Sleeper sofas are as useful in cramped apartments as they are in large homes. And the new ones not only look good — they’re comfortable, too.
For this issue, a look at a soldier fighting in the Pentagon's failed campaign against the global "war on terror."
The Swedish furniture giant opens in Hyderabad, India, this week. To appeal to customers, it is cutting prices, offering assembly and selling samosas.
One man’s trash — a broken fiberglass chair found in a heap of garbage on a New York sidewalk — was B. Wurtz’s treasure.
An antiques dealer and arbiter of eclectic taste, he popularized the 1960s Peacock Revolution in fashion and “distressed bohemian” in interior design.
From Paris to Japan, he transformed gardens and grounds with the eye of a sculptor and the insight of a horticulturalist.
For this special issue, a look at the decade we almost stopped climate change.
The idea that healthy workers are productive workers is behind a growing trend in real estate to create offices with measurable wellness benefits.
The house they wanted was halfway between relaxed and formal, with plenty of room for parents and friends. What they bought was far from it.
The house they wanted was halfway between simple and elegant, with plenty of room for parents and friends. What they bought was far from it.
For outdoor entertaining at night, there is nothing better than a portable, rechargeable lamp — unless it’s a bunch of them.
For this issue, a look at one of the leaders of ostentatious wellness.
Kristina Newman-Scott, director of culture for the State of Connecticut, is to join BRIC as its president in September.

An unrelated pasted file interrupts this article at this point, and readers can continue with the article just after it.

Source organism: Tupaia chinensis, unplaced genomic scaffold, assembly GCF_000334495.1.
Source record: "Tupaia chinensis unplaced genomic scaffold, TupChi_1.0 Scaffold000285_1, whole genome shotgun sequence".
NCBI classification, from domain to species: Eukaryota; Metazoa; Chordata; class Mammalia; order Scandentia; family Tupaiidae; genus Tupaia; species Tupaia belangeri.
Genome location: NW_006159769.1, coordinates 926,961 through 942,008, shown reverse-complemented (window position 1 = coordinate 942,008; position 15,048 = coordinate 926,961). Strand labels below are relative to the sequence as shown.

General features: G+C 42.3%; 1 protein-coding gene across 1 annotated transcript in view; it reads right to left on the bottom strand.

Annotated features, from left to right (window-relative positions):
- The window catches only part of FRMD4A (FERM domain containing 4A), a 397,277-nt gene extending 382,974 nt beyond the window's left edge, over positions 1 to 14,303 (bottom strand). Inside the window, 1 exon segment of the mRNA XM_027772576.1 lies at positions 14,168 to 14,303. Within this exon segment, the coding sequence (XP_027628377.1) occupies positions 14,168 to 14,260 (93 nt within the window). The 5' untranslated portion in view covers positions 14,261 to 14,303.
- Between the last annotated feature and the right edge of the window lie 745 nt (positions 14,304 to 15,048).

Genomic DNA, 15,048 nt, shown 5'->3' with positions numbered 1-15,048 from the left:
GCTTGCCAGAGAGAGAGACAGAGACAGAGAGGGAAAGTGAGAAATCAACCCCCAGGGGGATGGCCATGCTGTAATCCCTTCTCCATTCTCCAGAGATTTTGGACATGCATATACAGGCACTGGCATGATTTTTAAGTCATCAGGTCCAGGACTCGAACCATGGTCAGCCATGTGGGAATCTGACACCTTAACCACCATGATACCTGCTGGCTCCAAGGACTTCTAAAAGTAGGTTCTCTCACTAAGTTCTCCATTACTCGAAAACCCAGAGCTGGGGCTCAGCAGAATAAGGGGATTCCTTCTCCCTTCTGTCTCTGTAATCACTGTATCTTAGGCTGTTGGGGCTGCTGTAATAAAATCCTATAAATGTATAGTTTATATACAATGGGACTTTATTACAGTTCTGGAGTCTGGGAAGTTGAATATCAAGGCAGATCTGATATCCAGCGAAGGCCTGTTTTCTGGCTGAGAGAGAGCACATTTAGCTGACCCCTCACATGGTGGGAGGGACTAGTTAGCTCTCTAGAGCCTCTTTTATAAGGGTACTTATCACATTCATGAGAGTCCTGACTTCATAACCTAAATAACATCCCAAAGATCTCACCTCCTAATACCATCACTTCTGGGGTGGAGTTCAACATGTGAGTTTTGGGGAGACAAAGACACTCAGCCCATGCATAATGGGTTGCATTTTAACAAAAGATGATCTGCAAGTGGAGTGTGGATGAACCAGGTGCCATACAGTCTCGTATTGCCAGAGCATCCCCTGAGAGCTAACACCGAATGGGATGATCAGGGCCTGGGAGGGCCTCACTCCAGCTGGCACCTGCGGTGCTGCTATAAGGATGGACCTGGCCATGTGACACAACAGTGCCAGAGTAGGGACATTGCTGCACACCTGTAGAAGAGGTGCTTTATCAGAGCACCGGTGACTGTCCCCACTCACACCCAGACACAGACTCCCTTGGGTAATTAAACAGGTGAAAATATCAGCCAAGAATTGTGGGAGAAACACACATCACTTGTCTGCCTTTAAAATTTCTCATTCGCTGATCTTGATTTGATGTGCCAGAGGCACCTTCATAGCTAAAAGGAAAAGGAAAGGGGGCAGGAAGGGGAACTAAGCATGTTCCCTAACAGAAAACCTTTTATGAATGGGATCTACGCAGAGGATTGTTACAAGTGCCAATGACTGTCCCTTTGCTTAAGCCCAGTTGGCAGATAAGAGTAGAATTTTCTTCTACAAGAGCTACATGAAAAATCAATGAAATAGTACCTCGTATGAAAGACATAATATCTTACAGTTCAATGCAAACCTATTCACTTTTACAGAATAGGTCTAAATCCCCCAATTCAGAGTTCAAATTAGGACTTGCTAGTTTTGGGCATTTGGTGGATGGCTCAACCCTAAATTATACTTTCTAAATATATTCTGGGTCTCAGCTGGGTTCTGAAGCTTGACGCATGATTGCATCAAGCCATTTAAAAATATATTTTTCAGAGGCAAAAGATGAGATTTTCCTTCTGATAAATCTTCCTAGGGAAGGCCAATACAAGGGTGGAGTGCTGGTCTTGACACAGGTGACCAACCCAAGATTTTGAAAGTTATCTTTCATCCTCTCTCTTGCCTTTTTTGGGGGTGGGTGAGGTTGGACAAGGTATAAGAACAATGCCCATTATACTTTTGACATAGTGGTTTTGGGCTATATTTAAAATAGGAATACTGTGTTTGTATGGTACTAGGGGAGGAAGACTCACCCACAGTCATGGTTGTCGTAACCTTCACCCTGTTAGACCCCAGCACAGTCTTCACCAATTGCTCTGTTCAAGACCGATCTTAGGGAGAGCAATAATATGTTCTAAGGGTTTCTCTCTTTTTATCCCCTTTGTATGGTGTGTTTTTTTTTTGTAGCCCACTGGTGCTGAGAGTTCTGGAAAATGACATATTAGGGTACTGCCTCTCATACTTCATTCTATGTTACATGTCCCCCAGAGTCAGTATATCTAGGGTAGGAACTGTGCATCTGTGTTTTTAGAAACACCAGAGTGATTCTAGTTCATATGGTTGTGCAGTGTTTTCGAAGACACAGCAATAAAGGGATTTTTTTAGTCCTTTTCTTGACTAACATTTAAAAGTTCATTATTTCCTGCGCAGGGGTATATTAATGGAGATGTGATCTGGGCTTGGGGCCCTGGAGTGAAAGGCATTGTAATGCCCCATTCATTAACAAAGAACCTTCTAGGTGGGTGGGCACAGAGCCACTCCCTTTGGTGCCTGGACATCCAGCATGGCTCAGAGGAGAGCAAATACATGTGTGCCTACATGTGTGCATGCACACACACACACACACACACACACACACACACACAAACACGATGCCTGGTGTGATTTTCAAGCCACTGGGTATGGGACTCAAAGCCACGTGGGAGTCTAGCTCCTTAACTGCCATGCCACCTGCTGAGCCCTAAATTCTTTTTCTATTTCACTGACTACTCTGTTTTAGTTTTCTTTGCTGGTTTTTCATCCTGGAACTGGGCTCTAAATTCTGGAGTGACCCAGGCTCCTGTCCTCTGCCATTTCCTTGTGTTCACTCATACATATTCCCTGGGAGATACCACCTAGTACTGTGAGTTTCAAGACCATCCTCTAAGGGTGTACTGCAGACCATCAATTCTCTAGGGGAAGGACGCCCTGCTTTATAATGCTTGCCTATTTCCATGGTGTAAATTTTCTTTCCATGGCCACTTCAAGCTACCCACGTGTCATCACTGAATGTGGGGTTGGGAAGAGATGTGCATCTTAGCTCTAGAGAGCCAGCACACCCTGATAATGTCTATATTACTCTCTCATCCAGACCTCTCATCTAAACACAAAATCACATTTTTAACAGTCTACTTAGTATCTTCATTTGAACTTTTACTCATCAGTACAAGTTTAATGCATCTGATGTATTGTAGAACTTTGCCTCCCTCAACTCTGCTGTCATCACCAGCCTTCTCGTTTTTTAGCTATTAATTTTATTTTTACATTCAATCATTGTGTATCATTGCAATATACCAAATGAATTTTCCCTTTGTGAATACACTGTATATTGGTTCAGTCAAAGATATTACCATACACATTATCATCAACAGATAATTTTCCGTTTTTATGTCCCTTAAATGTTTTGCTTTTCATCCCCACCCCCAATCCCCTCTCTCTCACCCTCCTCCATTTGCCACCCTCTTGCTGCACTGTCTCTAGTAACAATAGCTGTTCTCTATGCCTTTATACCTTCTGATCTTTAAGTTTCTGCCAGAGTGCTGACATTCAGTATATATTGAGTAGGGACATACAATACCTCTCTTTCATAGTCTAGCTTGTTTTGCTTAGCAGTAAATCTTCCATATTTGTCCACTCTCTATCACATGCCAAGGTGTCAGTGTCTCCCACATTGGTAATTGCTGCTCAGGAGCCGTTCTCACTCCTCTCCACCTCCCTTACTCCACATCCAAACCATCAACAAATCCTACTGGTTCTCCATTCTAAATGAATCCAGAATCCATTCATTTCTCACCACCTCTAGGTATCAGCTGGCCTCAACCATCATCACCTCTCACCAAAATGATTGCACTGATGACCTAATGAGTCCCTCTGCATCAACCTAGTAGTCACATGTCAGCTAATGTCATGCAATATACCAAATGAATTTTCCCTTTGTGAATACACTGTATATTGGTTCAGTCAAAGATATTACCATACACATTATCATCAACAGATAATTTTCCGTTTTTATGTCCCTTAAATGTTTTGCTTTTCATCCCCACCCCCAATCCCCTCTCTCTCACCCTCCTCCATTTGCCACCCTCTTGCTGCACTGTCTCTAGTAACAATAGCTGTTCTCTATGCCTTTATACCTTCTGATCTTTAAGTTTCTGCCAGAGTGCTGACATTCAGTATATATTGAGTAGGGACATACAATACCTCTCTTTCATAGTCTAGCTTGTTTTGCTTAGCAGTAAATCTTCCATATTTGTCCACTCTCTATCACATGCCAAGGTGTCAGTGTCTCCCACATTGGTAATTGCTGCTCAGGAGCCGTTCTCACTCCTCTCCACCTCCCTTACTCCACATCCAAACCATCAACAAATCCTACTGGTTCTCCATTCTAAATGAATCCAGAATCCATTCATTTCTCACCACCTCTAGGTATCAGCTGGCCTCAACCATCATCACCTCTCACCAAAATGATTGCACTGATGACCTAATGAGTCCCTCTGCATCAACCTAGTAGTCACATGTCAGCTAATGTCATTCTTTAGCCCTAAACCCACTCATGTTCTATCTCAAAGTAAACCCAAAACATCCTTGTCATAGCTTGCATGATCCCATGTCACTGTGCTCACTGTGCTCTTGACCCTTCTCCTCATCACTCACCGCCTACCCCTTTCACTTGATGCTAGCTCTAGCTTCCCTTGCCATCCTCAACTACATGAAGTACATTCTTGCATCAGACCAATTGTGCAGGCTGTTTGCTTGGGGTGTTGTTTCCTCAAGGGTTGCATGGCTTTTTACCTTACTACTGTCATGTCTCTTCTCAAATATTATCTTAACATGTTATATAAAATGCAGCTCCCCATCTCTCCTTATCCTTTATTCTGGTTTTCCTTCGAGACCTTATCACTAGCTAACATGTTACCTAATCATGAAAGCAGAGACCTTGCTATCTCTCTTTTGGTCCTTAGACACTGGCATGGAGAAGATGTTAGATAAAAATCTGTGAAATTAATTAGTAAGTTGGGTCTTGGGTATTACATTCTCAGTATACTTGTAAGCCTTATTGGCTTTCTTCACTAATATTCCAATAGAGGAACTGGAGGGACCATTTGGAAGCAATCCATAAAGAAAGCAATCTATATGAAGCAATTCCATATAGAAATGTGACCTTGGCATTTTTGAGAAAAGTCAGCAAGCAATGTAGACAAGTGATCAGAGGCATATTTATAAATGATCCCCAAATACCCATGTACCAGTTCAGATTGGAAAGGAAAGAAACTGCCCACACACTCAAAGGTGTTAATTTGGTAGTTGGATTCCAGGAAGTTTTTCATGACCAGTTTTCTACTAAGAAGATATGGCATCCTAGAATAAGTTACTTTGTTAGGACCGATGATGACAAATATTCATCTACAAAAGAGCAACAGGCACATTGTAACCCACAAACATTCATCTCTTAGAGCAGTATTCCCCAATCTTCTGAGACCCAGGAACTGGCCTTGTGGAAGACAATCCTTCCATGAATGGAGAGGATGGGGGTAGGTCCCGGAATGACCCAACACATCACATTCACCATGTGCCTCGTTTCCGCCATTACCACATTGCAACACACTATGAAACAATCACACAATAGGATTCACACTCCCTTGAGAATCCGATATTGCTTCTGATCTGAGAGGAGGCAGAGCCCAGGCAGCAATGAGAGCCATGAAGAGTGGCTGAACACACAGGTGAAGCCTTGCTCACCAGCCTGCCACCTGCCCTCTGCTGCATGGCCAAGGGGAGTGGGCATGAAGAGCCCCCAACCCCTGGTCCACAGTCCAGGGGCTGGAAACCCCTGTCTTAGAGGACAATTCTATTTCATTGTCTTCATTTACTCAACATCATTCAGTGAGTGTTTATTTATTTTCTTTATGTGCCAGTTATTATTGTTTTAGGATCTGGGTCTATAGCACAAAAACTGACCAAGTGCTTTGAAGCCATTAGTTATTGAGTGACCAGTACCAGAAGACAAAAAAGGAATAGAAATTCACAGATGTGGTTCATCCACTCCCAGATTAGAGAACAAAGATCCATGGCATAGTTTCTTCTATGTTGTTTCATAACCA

Can technology make gardening less intimidating? We tested three new landscape design tools to find out.
New York used to have as many as 20 factories that specialized in mod-looking plexiglass furniture. Now only one remains.
Ms. Blake won an Oscar for “Nicholas and Alexandra,” but her most recognizable work was the superhero and supervillain ensembles she created for “Superman.”
Inside the process for creating the covers of The New York Times Magazine. For this issue, an emotional portrait of George Soros staring off into the future.
For the founder of the blue roasting company, renovating a home wasn’t much different from designing a cafe: Clean lines and white surfaces would do just fine.
For the founder of Blue Bottle Coffee, renovating a home wasn’t much different from designing a cafe: Clean lines and white surfaces would do just fine.
Scotti Sitz, the owner of the L.A. design store Garde, has transformed a historic farmhouse into an elevated retreat for her brand’s second outpost.
While the average jet’s life span is 25 years, a stunning array of art and functional objects made from their remains can be useful far, far longer.
They aren’t just for holding coats and bags — they can elevate the appearance of an entire room.
We’ve rounded up some of T’s dreamiest interior features for all of the year-round homebodies.